Could hackers force industrial cobots to go rogue?
Could hackers force industrial cobots to go rogue?

Could hackers force industrial cobots to go rogue?

Recent work by researchers at IOActive has revealed worrying vulnerabilities in today’s commercially available collaborative robots.   

One of the biggest arguments in favour of collaborative robots, or ‘cobots’, is that they pose way fewer dangers to their human co-workers than traditional industrial robots, as well as being smaller, less costly and highly adaptable to different tasks.

But recent work conducted by researchers at IOActive, a cybersecurity and penetration testing specialise, suggests otherwise. In fact, its authors say, cobots available on the market today are riddled with security vulnerabilities that might be exploited by hackers to cause physical harm to workers.

This builds on previous work conducted earlier this year by the two researchers, Cesar Cerrudo and Lucas Apa, in which they identified almost 50 vulnerabilities in industrial collaborative robots, from companies such as Rethink Robotics and Universal Robots. Since then, they’ve published a blog post that provides more details on how machines might be tampered with remotely, altering safety configurations that prevent them colliding with human co-workers, for example.

Read more: IIoT and the rise of the cobots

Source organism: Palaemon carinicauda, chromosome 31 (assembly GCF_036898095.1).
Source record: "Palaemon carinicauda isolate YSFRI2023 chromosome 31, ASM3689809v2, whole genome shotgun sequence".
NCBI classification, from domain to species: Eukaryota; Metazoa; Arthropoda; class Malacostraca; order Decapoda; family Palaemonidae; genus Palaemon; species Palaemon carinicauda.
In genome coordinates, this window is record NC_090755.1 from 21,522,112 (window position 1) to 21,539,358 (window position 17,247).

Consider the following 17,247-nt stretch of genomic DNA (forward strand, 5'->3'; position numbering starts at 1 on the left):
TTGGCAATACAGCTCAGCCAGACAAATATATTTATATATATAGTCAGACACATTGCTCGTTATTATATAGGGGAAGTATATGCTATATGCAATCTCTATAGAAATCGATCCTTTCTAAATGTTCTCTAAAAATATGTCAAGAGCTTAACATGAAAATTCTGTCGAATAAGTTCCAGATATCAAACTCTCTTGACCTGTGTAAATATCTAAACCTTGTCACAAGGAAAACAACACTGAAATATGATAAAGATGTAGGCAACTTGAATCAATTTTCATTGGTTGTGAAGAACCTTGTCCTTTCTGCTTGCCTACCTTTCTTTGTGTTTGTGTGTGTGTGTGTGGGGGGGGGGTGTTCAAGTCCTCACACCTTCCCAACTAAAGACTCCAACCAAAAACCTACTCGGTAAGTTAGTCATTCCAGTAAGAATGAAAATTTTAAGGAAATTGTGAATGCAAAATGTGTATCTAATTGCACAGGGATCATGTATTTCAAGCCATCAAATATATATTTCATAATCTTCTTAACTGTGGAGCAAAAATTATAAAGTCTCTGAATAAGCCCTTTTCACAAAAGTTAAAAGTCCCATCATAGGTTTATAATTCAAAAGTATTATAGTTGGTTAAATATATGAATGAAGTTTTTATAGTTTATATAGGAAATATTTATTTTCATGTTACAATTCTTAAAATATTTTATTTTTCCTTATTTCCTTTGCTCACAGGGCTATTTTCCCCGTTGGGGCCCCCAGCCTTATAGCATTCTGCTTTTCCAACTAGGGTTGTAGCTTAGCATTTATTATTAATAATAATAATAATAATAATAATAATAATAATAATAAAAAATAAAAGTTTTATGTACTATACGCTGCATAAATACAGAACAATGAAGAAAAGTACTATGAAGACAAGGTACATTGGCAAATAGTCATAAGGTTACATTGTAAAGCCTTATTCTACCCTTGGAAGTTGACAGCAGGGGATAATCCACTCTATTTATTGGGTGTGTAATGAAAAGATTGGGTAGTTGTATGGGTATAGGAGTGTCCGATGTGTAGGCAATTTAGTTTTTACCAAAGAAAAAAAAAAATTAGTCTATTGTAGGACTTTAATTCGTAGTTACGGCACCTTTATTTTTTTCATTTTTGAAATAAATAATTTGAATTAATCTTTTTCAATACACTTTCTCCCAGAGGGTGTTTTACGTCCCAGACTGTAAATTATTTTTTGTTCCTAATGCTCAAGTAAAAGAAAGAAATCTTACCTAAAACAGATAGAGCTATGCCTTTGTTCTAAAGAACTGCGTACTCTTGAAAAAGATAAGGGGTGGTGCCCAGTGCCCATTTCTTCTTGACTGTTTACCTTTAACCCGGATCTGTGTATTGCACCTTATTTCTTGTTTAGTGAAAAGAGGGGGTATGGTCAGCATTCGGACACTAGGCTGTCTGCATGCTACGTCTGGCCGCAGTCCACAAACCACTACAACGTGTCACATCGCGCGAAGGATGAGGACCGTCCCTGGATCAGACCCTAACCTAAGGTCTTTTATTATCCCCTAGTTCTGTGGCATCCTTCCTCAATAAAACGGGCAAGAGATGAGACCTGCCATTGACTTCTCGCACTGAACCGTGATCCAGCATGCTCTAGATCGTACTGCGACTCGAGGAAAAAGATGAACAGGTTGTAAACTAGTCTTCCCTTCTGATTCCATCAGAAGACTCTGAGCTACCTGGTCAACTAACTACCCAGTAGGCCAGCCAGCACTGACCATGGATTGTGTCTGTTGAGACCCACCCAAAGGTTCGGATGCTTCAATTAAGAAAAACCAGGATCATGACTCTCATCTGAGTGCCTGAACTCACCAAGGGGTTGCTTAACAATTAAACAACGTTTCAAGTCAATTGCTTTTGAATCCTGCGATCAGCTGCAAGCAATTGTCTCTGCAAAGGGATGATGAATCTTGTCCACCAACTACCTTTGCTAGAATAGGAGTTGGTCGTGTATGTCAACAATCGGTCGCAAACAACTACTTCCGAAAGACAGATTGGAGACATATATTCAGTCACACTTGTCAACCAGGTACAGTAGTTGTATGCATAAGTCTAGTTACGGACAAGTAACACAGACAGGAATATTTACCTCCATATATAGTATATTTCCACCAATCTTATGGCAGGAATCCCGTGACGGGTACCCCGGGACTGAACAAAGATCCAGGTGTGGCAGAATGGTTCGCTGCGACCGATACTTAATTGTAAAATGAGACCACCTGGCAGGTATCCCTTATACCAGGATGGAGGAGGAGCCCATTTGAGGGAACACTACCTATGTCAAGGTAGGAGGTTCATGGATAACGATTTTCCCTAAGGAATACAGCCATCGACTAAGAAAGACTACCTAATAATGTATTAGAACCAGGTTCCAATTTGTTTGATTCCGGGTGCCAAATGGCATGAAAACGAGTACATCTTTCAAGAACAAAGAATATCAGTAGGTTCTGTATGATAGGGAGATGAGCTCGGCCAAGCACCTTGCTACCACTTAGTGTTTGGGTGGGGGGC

Safety first?

These safety configurations are typically used to control such aspects of a cobot’s function as its speed, clamping force, tool orientation (to prevent sharp edges of tools being pointed towards a human operator) and its workspace (so it can move only within a predefined area). As the two researchers have demonstrated, it didn’t take them long to make changes to these settings.

But could these cobots really harm a person? Yes, say the IOactive researchers, pointing to a study by the Control and Robotics Laboratory at the Ecole de Technologie Superieure (ETC) in Montreal, Canada, which showed that even a relatively small UR5 model from Universal Robots is powerful enough to seriously harm a person. “While running at slow speeds, their force is more than sufficient to cause a skull fracture,” the blog post reports.

Read more: Tennplasco recruits collaborative robot to fill human labor gap

Patchy response

In accordance with IOActive’s responsible disclosure policy, the researchers contacted cobot vendors with their findings, “so they have had ample time to address the vulnerabilities and inform their customers.” But the response has been patchy, to say the least: only in the case of Rethink Robotics were major problems quickly patched. Other cobot makers have yet to respond.

“Our goal is to make cobots more secure and prevent vulnerabilities from being exploited by attackers to cause serious harm to industries, employees and their surroundings,” Apa writes. “I truly hope this blog entry moves the collaborative industry forward so we can safely enjoy this and future generations of robots.”